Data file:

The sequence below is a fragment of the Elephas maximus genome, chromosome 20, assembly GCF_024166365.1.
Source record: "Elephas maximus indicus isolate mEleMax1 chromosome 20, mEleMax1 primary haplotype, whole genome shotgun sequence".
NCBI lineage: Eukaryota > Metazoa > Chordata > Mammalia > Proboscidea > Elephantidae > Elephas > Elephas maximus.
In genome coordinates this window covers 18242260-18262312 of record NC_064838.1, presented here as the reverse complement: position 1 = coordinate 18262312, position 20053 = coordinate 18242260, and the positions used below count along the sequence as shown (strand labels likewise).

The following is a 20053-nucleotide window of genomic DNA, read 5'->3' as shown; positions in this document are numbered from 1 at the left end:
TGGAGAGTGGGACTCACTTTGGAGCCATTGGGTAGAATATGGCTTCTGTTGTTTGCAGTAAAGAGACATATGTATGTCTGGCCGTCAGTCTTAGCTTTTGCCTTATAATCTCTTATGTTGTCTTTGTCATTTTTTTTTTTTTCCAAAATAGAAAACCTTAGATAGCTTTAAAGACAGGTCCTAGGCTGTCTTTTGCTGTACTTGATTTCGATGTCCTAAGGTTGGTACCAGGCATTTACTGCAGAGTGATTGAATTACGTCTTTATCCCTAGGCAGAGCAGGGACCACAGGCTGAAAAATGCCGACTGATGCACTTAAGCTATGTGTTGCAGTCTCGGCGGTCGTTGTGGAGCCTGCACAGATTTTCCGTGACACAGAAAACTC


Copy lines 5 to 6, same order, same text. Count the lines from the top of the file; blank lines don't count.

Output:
The following is a 20053-nucleotide window of genomic DNA, read 5'->3' as shown; positions in this document are numbered from 1 at the left end:
TGGAGAGTGGGACTCACTTTGGAGCCATTGGGTAGAATATGGCTTCTGTTGTTTGCAGTAAAGAGACATATGTATGTCTGGCCGTCAGTCTTAGCTTTTGCCTTATAATCTCTTATGTTGTCTTTGTCATTTTTTTTTTTTTCCAAAATAGAAAACCTTAGATAGCTTTAAAGACAGGTCCTAGGCTGTCTTTTGCTGTACTTGATTTCGATGTCCTAAGGTTGGTACCAGGCATTTACTGCAGAGTGATTGAATTACGTCTTTATCCCTAGGCAGAGCAGGGACCACAGGCTGAAAAATGCCGACTGATGCACTTAAGCTATGTGTTGCAGTCTCGGCGGTCGTTGTGGAGCCTGCACAGATTTTCCGTGACACAGAAAACTC